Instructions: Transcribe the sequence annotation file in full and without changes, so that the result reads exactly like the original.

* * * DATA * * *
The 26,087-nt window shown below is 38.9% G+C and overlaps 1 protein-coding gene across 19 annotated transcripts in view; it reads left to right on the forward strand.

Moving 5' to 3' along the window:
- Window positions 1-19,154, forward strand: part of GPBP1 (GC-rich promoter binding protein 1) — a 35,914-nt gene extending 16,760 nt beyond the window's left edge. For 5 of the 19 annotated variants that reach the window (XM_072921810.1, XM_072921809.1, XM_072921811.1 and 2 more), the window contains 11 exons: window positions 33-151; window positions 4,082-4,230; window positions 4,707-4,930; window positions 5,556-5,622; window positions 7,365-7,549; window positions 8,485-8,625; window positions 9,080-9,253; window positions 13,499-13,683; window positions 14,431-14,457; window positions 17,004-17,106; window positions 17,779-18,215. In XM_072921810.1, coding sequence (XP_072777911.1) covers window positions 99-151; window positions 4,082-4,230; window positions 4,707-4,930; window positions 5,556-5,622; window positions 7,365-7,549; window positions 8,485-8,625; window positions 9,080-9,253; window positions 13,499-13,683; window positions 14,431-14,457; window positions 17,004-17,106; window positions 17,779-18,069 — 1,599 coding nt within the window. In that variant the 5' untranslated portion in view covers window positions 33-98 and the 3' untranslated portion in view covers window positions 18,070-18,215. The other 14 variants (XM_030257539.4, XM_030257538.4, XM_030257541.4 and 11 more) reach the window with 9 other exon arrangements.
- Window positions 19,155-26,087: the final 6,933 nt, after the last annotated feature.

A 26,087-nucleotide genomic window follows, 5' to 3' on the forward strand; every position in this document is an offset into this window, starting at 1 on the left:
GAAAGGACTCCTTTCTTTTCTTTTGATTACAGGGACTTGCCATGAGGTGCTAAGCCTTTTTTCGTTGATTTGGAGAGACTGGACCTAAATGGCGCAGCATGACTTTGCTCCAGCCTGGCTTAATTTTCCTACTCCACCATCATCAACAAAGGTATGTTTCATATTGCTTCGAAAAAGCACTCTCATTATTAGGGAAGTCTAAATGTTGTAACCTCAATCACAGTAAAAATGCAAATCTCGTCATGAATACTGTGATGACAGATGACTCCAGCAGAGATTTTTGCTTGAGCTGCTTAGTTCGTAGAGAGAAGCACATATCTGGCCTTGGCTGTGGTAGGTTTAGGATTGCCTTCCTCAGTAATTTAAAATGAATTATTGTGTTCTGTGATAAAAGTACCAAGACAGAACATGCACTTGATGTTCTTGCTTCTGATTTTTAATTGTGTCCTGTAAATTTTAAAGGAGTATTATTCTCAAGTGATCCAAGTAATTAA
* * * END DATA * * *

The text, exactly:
The 26,087-nt window shown below is 38.9% G+C and overlaps 1 protein-coding gene across 19 annotated transcripts in view; it reads left to right on the forward strand.

Moving 5' to 3' along the window:
- Window positions 1-19,154, forward strand: part of GPBP1 (GC-rich promoter binding protein 1) — a 35,914-nt gene extending 16,760 nt beyond the window's left edge. For 5 of the 19 annotated variants that reach the window (XM_072921810.1, XM_072921809.1, XM_072921811.1 and 2 more), the window contains 11 exons: window positions 33-151; window positions 4,082-4,230; window positions 4,707-4,930; window positions 5,556-5,622; window positions 7,365-7,549; window positions 8,485-8,625; window positions 9,080-9,253; window positions 13,499-13,683; window positions 14,431-14,457; window positions 17,004-17,106; window positions 17,779-18,215. In XM_072921810.1, coding sequence (XP_072777911.1) covers window positions 99-151; window positions 4,082-4,230; window positions 4,707-4,930; window positions 5,556-5,622; window positions 7,365-7,549; window positions 8,485-8,625; window positions 9,080-9,253; window positions 13,499-13,683; window positions 14,431-14,457; window positions 17,004-17,106; window positions 17,779-18,069 — 1,599 coding nt within the window. In that variant the 5' untranslated portion in view covers window positions 33-98 and the 3' untranslated portion in view covers window positions 18,070-18,215. The other 14 variants (XM_030257539.4, XM_030257538.4, XM_030257541.4 and 11 more) reach the window with 9 other exon arrangements.
- Window positions 19,155-26,087: the final 6,933 nt, after the last annotated feature.

A 26,087-nucleotide genomic window follows, 5' to 3' on the forward strand; every position in this document is an offset into this window, starting at 1 on the left:
GAAAGGACTCCTTTCTTTTCTTTTGATTACAGGGACTTGCCATGAGGTGCTAAGCCTTTTTTCGTTGATTTGGAGAGACTGGACCTAAATGGCGCAGCATGACTTTGCTCCAGCCTGGCTTAATTTTCCTACTCCACCATCATCAACAAAGGTATGTTTCATATTGCTTCGAAAAAGCACTCTCATTATTAGGGAAGTCTAAATGTTGTAACCTCAATCACAGTAAAAATGCAAATCTCGTCATGAATACTGTGATGACAGATGACTCCAGCAGAGATTTTTGCTTGAGCTGCTTAGTTCGTAGAGAGAAGCACATATCTGGCCTTGGCTGTGGTAGGTTTAGGATTGCCTTCCTCAGTAATTTAAAATGAATTATTGTGTTCTGTGATAAAAGTACCAAGACAGAACATGCACTTGATGTTCTTGCTTCTGATTTTTAATTGTGTCCTGTAAATTTTAAAGGAGTATTATTCTCAAGTGATCCAAGTAATTAA